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TTC Video - Science Wars: What Scientists Know and How They Know It
TTC Video - Science Wars: What Scientists Know and How They Know It
TTC Video - Science Wars: What Scientists Know and How They Know It
eLearning - DVDRip | AVI | English | Run time: ~24 x 30 min | 3.52 GB
video: XviD | 640x480 | 29.97fps | ~586Kbps avg. | audio: mp3 | 48kHz stereo | 128Kbps
Lecture, Science, Philosophy


Welcome to the science wars—a long-running battle over the status of scientific knowledge that began in ancient Greece, raged furiously among scientists, social scientists, and humanists during the 1990s, and has re-emerged in today's conflict between science and religion over issues such as evolution.
Professor Steven L. Goldman, whose Teaching Company course on Science in the 20th Century was praised by customers as "a scholarly achievement of the highest order" and "excellent in every way," leads you on a quest for the nature of scientific reasoning in this intellectually pathbreaking lecture series, Science Wars: What Scientists Know and How They Know It.

Five Centuries of the Science Wars
In 24 half-hour lectures, Science Wars explores the history of competing conceptions of scientific knowledge and their implications for science and society from the onset of the Scientific Revolution in the 1600s to the present. It may seem that the accelerating pace of discoveries, inventions, and unexpected insights into nature during this period guarantees the secure foundations of scientific inquiry, but that is far from true. Consider these cases:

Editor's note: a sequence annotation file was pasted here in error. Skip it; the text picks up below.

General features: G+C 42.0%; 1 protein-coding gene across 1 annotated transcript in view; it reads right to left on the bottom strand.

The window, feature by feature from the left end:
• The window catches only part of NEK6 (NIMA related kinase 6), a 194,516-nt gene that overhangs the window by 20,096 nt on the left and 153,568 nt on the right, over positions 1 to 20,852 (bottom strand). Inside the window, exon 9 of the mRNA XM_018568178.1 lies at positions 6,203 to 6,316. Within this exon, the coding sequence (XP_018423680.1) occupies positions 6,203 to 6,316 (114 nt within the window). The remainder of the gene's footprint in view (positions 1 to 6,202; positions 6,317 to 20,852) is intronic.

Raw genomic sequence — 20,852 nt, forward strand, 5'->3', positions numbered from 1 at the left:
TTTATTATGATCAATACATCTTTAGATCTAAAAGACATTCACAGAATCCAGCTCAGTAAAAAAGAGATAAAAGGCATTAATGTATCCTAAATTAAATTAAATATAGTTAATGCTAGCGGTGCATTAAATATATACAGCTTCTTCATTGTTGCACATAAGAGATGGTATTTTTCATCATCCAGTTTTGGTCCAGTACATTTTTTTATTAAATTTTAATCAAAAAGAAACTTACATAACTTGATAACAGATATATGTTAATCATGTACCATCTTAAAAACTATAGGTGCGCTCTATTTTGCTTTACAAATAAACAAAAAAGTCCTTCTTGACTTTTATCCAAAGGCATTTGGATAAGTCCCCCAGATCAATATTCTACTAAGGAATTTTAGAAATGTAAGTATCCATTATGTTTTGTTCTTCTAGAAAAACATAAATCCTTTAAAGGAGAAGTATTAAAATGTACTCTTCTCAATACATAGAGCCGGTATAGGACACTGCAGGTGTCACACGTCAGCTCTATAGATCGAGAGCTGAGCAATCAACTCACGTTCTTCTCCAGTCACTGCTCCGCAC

The scientific method: In the 1600s the English philosopher Francis Bacon defined the scientific method in its classic form: the use of inductive reasoning to draw conclusions from an exhaustive body of facts. But "no scientist has ever been a strict Baconian," says Professor Goldman. "If you followed that, you would get nowhere."
A "heated" debate: Around 1800 the dispute over the nature of heat was resolved in favor of the theory that heat is motion and not a substance given off during burning. But then the French mathematical physicist Joseph Fourier wrote a set of equations that accurately described how heat behaves regardless of what it "really" is, which, Fourier contended, was not a scientific question at all.
Paradigm shifts: The publication in 1962 of Thomas Kuhn's The Structure of Scientific Revolutions precipitated a radical change in attitudes toward scientific knowledge, prompted by Kuhn's insight that science is not an entirely rational enterprise, and that its well-established theories (or paradigms) are overturned in a revolutionary, nonlogical process.
In the penultimate lecture of the course, Professor Goldman considers intelligent design—the argument that evolution can't account for the immense complexity of life and that a master designer must be at work. He approaches this topical debate by asking: What are the minimum criteria that define a hypothesis as scientific, and does intelligent design qualify? Having already covered five centuries of the science wars in the previous lectures, you will analyze this controversy with a set of tools that allows you to see the issues in a sharp, new light.
What Is Reality?